Long white beard with a bald head and silver eyes. They got as hard as petrified stone when a homeless man walked by asking for donations. I looked down at my phone. I was writing poetry on it so I felt justified in ignoring him. As if my words were more important than his problems or something? I don’t know. When he got off the train at the West Oakland station I noticed he had glazed over, unfocused eyes as if he was looking at something way off in the distance. He was high. Any lingering guilt form ignoring him dissipated.
Most of the faces on the train were fair skinned. Some looked out the windows, others looked forward with blank, stone faces, most looked down at their hand held computers. It isn’t a place to make friends—although I did once—her name was Molly.
She saw my dolly full of sound equipment and immediately knew we were the same. She had a bike with a trailer attached to the back, filled with paints. With warm curious eyes she asked “What do you do?” I told her about my busking and she told me about painting murals and driving a petty cab (One of those bikes with a love seat on the back you see buzzing up and down Embarcadero by the Warf.). We chatted for about 15 minutes until she got off at the Embarcadero station. I was left feeling warm and energized. A genuine connection with a stranger, a rarity in a time where we are introduced to our potential mates through curated phone profiles.
I ran into Molly months later while I was playing on the streets. I was in the middle of “You Remind Me” by Usher when she cruised by on her peddy cab chauffeuring two women. They made her stop so that they could hear the rest of the song, proceeded to stand, dancing and singing along. As they got closer I noticed who it was. When I finished the song the ladies shouted my name out and Molly looked excited and a little embarrassed, probably because she told the women my name not expecting them to shout it out. I said hi to Molly and played another song that the ladies recognized, so they hung around for that one too.
The whole exchange was organic. We didn’t have to set it up or force it. I was filled with delight. We didn’t have to coerce it into happening. There was no winner or loser. We were all on the same level enjoying life together.
I had a migraine headache for a week before my trip down to LA to record Sadie. I had never had a migraine, so before we left I went into the hospital for a CAT scan because I was worried there might be a problem with my brain. It came back clear, but the headache persisted. The morning that we left for LA my headache wasn’t as bad but I was starting to get a sore throat and a pretty harsh pain in my lower left abdomen. Turns out that’s where your spleen is. After talking to a few people about my symptoms it seemed pretty clear that I had mono but I didn’t have time to go back to the hospital to check. So we hopped in the car and headed down to Hollywood, hoping for the best.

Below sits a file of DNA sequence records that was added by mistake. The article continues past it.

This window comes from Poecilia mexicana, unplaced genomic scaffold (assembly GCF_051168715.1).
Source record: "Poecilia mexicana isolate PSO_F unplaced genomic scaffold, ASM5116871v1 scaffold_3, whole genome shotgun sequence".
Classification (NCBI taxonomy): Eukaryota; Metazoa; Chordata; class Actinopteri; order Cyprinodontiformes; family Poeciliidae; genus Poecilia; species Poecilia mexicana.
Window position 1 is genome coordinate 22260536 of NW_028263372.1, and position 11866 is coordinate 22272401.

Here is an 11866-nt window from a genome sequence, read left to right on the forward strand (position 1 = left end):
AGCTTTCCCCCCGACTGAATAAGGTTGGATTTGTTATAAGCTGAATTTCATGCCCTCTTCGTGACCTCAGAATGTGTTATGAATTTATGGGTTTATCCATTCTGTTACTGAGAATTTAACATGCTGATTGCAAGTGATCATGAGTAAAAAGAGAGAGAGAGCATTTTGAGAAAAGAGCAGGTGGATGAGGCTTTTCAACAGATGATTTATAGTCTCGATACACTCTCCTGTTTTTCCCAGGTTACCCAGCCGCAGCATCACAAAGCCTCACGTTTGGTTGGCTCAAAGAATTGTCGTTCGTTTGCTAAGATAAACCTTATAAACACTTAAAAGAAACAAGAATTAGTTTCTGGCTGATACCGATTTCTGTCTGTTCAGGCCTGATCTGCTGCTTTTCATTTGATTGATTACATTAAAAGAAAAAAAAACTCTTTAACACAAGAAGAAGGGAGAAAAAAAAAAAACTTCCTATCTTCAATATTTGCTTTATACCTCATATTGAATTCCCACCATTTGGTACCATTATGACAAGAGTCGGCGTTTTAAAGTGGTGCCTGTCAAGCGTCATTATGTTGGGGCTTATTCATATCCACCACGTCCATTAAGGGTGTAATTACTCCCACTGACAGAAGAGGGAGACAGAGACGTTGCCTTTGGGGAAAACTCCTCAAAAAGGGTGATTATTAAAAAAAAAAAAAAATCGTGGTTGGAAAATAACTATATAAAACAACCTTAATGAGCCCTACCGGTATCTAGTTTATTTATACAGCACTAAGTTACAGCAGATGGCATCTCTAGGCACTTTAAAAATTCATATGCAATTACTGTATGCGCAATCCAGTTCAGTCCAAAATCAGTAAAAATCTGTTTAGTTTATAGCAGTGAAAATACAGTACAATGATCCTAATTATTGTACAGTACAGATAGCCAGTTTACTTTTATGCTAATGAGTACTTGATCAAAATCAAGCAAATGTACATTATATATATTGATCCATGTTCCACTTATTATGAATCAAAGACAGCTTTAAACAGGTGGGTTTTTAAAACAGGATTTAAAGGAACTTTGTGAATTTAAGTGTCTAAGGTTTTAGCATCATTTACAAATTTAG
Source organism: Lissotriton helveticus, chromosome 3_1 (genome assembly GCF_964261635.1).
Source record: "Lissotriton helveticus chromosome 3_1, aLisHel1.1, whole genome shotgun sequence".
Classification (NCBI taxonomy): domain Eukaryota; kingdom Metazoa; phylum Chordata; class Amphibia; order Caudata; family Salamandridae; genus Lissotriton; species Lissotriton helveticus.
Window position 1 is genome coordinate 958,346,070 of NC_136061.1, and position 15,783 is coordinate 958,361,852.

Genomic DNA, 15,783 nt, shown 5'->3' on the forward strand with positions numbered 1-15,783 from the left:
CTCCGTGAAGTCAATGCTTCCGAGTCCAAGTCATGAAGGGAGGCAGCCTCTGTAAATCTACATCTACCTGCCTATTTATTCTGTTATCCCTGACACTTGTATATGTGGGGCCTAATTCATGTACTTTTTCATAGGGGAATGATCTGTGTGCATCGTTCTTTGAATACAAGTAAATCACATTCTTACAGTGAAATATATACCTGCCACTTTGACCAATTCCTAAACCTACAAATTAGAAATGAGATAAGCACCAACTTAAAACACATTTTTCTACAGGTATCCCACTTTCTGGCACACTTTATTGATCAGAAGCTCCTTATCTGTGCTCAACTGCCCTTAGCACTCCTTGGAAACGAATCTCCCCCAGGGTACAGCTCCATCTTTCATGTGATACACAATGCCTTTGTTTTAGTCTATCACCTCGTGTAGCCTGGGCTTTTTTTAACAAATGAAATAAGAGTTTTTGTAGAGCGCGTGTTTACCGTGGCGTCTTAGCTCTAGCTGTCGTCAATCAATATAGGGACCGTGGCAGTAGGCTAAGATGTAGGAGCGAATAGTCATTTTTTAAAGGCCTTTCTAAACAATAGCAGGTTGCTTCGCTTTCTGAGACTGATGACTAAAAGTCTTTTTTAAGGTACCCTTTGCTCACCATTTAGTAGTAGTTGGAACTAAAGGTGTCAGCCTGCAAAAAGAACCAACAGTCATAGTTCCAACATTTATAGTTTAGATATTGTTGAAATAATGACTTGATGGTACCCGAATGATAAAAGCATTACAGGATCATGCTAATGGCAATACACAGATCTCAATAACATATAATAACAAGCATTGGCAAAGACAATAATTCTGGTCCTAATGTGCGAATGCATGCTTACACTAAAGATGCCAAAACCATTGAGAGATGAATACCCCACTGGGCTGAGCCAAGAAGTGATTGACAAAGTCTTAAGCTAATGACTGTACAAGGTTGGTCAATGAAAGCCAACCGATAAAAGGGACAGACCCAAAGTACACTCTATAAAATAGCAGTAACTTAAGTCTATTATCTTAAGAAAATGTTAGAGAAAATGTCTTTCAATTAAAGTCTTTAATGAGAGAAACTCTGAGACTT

Fast forward two days. It’s 5 am on Saturday morning. Day two of the three day recording session. I have been writhing in pain all night because of a terrible sore throat. My girlfriend had suggested that I go to the emergency room hours before, but there is a full day or recording ahead of us and the song I’m recording is nowhere near complete. I really don’t want to be stuck in the hospital wasting precious (and expensive) studio time. I finally concede as the sun is rising.
By the time we arrive at the hospital my pain is almost unbearable. Miraculously, we get through to see a doctor within an hour, and soon after he has pumped me with some pain medication that takes enough of the edge off that I can relax a little bit. I describe my symptoms and he thinks its either mono or strep throat. They test for strep first because it is the scarier of the two. The test comes back negative so they test for mono. These results come back positive. I am relieved and I finally sleep.
We get back to the apartment in Hollywood and I force myself to get a few more hours of sleep before I decide whether or not to go to the studio. We have one more day and could possibly finish the rest of the song all in that day. But I wake up around noon and with the good pain medication and some rest I feel like it’s worth a shot to try and get some work done.
While I am in the hospital and resting Phil heads to the studio to work on drum tracks and makes progress where he can. When I arrive, we discuss the game plan and decide that we need to add a bridge to the song and we get right to it. Brett messes around with some chords on the electric keyboard until we find a progression that feels good. Phil goes into the drum room and he and Brett lay down the chords and the drum section at the same time. They nail it on the third take and we keep it moving. Next, I sit with Phil as he comes up with a bass line. This takes about 30 minutes. Once it’s recorded the new part is feeling groovy, but it feels empty still. We brainstorm for a few minutes about what to try next and, to my dismay, it occurs to me that what it is missing is vocals. Not only is my throat ripped to shreds, but I rarely write lyrics on the spot. This process usually takes me weeks, but pressed for time, sleep deprived, and hopped up on pain pills and Dayquil I head to an empty room and begin to piece some phrases together.